THE UNIVERSITY of Mumbai (MU) was awarded the UNESCO Asia Pacific Award for Cultural Heritage Conservation on Wednesday for restoring the Rajabai Clock Tower and Library Building on its premises.
Governor Ch Vidyasagar Rao, also the MU chancellor, accepted the award — award was announced last year — from UNESCO India Director Eric Falt on behalf of the university.
Principal architect of the project, Brinda Somaya, told The Indian Express the broken tiles at the entrance of the library building were restored by borrowing tiles from other demolished buildings. “Nothing had been done for a long time. Four types of stones were used to construct the building…,” she added.
The restoration work was carried out at the initiative of the Indian Heritage Society, with financial support from Tata Consultancy Services (TCS).
The first phase of the project began in 2013 and was completed in 2015. As part of the first phase, layers of polish were removed to restore the ceiling made of burma teak wood. The leakage of the ceiling was fixed. “Some areas were painted, including stones. Delicate statutes and broken carvings were fixed,” Somaya said.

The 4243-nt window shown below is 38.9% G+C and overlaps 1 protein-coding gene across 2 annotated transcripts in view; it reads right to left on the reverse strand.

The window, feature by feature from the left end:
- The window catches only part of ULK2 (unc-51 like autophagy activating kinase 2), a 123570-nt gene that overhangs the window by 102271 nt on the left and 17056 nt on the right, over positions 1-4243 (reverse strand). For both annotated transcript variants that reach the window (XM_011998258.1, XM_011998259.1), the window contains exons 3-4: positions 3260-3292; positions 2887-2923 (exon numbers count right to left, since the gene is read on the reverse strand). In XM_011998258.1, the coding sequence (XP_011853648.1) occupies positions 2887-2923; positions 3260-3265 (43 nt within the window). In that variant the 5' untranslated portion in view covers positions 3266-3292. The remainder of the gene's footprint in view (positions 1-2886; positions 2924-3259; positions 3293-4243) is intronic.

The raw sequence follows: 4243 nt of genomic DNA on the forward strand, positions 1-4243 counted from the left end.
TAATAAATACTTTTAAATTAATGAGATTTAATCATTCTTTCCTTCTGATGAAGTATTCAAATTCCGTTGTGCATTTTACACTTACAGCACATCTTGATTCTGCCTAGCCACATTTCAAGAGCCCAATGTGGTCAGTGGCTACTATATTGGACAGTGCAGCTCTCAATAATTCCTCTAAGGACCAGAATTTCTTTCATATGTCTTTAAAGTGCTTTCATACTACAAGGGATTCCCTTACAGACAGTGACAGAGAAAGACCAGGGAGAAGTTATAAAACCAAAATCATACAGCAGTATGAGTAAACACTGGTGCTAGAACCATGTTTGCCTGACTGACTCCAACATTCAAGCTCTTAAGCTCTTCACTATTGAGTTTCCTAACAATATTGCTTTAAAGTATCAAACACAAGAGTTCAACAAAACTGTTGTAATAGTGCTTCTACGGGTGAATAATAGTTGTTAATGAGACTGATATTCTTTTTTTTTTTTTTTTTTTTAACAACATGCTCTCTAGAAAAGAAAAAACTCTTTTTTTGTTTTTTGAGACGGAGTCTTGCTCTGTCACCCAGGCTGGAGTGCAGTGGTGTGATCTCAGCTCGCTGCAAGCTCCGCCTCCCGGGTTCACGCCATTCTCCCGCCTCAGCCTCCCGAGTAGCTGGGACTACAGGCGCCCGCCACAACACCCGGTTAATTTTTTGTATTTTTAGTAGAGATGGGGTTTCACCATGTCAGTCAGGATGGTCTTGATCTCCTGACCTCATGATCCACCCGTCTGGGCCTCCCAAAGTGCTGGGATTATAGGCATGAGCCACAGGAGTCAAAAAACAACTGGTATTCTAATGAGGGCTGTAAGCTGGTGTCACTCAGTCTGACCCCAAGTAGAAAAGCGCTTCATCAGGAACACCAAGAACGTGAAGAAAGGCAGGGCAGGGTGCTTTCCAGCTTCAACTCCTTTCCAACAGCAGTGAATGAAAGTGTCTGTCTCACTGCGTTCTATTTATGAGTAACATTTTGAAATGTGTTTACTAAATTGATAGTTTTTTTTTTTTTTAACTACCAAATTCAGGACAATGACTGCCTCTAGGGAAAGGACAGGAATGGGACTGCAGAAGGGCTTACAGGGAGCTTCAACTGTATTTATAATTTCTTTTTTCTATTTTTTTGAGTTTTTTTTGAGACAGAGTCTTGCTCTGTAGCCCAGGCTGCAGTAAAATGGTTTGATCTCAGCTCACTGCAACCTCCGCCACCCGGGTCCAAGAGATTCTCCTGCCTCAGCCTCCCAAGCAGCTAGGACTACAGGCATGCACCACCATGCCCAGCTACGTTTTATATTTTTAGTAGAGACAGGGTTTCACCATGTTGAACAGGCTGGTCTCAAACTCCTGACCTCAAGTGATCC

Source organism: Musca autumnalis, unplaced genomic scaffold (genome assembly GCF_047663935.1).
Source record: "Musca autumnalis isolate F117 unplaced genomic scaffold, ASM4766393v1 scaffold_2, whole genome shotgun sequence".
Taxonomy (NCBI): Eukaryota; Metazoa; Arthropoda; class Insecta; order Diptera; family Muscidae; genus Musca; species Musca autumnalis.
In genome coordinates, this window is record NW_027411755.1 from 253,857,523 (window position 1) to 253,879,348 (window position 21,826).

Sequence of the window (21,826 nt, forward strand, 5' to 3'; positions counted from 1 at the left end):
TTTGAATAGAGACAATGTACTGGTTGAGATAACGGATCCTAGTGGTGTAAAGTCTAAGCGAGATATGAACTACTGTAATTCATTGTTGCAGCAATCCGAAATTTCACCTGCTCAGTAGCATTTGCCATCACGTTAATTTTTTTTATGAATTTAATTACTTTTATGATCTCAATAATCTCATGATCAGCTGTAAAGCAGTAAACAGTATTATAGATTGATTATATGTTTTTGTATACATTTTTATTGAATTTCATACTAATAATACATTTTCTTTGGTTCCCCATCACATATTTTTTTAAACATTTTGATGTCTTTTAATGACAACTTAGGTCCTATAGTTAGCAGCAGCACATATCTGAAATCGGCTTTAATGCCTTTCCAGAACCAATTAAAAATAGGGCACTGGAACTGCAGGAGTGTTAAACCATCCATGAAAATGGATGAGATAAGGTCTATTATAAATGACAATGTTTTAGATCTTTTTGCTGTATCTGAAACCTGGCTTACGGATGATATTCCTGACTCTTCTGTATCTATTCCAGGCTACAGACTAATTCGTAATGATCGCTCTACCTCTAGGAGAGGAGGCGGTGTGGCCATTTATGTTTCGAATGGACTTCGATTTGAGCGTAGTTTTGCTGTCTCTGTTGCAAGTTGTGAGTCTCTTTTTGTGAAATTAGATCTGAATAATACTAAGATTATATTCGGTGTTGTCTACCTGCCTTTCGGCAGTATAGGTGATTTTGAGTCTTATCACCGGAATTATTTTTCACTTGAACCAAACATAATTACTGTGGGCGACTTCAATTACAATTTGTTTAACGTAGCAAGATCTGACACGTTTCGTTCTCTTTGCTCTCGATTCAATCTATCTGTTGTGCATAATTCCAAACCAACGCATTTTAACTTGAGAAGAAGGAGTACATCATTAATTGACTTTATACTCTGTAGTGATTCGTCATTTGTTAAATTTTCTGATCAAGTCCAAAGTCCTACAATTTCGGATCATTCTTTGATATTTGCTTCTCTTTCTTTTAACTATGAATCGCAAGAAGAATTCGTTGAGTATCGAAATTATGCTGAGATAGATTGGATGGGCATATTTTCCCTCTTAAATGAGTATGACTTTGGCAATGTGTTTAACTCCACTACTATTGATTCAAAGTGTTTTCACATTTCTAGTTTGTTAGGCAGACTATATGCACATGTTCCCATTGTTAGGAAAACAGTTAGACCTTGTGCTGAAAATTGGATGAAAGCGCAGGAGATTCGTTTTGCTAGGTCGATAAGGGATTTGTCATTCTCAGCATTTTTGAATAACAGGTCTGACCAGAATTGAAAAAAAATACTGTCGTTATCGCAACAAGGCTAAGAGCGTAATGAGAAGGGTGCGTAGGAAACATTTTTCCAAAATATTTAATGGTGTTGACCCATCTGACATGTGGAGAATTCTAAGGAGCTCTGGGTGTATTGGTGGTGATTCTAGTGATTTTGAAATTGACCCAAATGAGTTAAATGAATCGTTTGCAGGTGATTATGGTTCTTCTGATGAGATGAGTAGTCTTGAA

The second phase, slated to be completed in the next six months, will include restoring the ceiling lights and individual places in the building as well as furniture.
Besides Somaya, Minister of Higher Education Vinod Tawde, MU Vice-Chancellor Suhas Pednekar, Chairperson of Indian Heritage Society Anita Garware and TCS COO N G Subramaniam attended the event.
Calling it a highly competitive regional contest, Falt said that the award aimed at recognising efforts of private individuals and organisations throughout the Asia Pacific region in the field of conservation.
While India alone has 38 World UNESCO heritage sites, Mumbai has 19 UNESCO Asia-Pacific heritage sites, he added. Rao asserted that with its numerous heritage buildings, libraries, synagogues, churches and historic temples, south Mumbai has the potential to become the best heritage district of India.